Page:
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Evolution of Wireless Communication to 6G: Potential Applications and Research Directions

Evolution of Wireless Communication to 6G: Potential Applications and Research Directions

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The first generation(1G) mobile wireless communication network was discovered in the 1980s. It depends on analog signals used for voice calls only. In 1990, the 1G was replaced by the second generation (2G) which uses digital signals network.

The 2G, also known as the Global System for Mobile Communications (GSM), provided text messages besides voice calls with low data rates. The third generation (3G) was then launched in 2001 to support multimedia transmission with higher data rates, speed and capacity. The Long-Term Evolution (LTE) which refers to the fourth generation (4G) was established in 2009. The 4G provides broadband internet services and applies new technology called Orthogonal Frequency Division Multiplexes (OFDM) which is one of Multi Input Multi Output (MIMO). Wireless mobile internet was supported in 4G and the Quality of Service (QoS) was increased by increasing the bandwidth and reducing the cost of resources [1].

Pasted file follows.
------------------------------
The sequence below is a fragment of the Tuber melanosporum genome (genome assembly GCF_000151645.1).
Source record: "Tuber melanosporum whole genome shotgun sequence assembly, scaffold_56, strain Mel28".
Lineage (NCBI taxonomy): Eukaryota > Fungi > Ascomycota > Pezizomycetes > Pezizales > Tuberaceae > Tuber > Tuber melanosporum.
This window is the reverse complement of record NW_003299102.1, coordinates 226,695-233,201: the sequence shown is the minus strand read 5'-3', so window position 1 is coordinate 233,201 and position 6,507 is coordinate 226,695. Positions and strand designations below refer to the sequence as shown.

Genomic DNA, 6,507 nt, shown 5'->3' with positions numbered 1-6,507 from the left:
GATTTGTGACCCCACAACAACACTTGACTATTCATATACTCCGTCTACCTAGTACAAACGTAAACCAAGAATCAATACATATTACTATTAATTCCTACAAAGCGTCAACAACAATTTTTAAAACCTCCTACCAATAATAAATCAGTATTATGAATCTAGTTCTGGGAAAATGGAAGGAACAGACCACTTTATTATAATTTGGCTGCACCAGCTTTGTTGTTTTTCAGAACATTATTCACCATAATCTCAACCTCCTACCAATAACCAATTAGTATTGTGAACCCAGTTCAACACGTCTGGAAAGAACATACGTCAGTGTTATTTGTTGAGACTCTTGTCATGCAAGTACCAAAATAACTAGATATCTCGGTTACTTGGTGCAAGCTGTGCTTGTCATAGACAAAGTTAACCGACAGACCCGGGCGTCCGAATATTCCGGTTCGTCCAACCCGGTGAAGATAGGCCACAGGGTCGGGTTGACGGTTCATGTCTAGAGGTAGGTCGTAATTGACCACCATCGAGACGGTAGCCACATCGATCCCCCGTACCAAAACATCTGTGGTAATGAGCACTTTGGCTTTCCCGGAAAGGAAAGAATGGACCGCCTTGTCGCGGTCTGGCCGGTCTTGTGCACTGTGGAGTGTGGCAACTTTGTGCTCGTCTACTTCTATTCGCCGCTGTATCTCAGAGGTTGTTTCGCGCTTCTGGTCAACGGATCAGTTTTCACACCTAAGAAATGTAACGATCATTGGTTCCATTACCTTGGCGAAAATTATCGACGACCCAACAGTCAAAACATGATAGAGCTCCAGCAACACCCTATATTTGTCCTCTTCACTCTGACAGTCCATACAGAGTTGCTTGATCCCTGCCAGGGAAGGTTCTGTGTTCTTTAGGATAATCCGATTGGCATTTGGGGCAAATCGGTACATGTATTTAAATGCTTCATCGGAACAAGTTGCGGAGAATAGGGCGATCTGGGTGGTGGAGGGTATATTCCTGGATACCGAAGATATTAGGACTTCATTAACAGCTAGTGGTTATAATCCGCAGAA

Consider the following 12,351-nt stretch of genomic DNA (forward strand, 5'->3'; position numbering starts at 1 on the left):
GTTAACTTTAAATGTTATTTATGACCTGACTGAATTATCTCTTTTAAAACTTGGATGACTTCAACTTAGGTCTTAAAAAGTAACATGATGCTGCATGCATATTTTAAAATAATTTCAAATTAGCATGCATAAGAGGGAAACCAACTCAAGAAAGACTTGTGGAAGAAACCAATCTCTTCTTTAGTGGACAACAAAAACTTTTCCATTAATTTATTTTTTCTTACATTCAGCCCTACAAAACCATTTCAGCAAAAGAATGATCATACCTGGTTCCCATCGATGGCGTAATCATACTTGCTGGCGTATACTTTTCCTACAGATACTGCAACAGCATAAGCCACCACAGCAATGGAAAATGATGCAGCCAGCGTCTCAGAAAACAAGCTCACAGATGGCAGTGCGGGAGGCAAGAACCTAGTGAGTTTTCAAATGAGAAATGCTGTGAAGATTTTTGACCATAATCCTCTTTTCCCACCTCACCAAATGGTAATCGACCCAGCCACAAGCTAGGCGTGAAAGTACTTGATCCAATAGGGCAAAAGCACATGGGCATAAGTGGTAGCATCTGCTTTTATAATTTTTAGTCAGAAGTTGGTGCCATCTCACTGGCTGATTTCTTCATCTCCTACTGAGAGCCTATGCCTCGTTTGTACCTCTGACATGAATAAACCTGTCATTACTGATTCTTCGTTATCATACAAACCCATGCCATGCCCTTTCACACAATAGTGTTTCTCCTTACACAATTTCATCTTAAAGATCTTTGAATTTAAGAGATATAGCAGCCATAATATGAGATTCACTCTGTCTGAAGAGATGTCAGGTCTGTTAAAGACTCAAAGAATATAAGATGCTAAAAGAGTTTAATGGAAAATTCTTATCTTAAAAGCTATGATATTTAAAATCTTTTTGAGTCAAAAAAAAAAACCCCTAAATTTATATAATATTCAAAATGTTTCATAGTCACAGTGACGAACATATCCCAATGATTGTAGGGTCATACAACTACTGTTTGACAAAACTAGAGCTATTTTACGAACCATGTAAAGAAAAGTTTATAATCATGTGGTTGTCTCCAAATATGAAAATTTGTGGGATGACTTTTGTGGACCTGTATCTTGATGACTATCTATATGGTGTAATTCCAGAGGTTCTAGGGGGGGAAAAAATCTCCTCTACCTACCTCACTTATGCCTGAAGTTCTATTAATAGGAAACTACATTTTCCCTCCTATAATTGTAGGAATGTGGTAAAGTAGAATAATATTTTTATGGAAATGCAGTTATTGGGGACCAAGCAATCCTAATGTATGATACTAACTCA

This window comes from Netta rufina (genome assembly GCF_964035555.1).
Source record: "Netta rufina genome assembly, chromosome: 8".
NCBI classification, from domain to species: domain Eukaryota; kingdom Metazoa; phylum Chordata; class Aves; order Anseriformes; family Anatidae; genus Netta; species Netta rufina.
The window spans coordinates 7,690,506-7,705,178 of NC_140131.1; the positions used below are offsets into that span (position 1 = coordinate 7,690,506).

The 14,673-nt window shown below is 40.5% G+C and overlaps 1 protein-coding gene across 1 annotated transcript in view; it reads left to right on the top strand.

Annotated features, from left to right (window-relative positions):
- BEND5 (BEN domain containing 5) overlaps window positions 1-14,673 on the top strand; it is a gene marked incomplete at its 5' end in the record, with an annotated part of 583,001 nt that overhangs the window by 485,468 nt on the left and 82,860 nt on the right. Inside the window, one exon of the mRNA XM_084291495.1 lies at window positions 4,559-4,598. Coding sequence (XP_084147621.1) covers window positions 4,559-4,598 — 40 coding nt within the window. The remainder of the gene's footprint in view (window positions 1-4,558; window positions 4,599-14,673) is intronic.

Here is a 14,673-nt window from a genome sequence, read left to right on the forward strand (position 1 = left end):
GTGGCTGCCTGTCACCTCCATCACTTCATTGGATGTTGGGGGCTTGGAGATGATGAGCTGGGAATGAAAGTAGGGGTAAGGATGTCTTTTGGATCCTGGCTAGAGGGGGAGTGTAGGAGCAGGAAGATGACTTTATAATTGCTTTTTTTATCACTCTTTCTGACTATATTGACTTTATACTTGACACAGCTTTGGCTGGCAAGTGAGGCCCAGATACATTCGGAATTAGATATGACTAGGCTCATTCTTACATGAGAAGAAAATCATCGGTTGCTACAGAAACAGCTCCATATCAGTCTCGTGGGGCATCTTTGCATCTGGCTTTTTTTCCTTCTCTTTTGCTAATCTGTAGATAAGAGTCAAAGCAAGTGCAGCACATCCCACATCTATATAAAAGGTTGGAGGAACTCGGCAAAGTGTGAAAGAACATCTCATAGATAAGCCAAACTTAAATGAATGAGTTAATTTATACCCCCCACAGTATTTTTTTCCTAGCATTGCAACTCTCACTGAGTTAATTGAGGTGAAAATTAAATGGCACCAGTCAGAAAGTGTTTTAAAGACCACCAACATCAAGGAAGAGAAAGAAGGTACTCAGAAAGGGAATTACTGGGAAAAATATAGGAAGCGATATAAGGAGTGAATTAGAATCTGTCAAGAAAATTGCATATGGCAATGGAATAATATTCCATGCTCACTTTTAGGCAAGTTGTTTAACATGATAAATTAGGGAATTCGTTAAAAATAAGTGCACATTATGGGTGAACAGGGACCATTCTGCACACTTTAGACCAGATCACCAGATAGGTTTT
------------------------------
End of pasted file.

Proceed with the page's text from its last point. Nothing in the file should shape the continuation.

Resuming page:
The fifth generation (5G) followed the 4G in 2019 with mobile services extending the services m humans to things in industries. Researchers are still exploring the sixth generation (6G) to meet the world’s requirements and needs of higher rates and higher speeds [2].


First Generation 1G


1G stands for the first generation of mobile wireless mobile communication system networks. It is an analog technology designed to provide basic voice-calling services in the 1980s. 1G network was based on the Frequency Division Multiple Access technology (FDMA) technology with the following properties:

  •         Frequency band = 824-894 MHz
  •         Channel capacity = 30 KHz
  •         Speed = 2.4 kbps.
  •         The bandwidth was extended later (in 1988) to be almost 10MHz and called Expanded Spectrum.

Second Generation 2G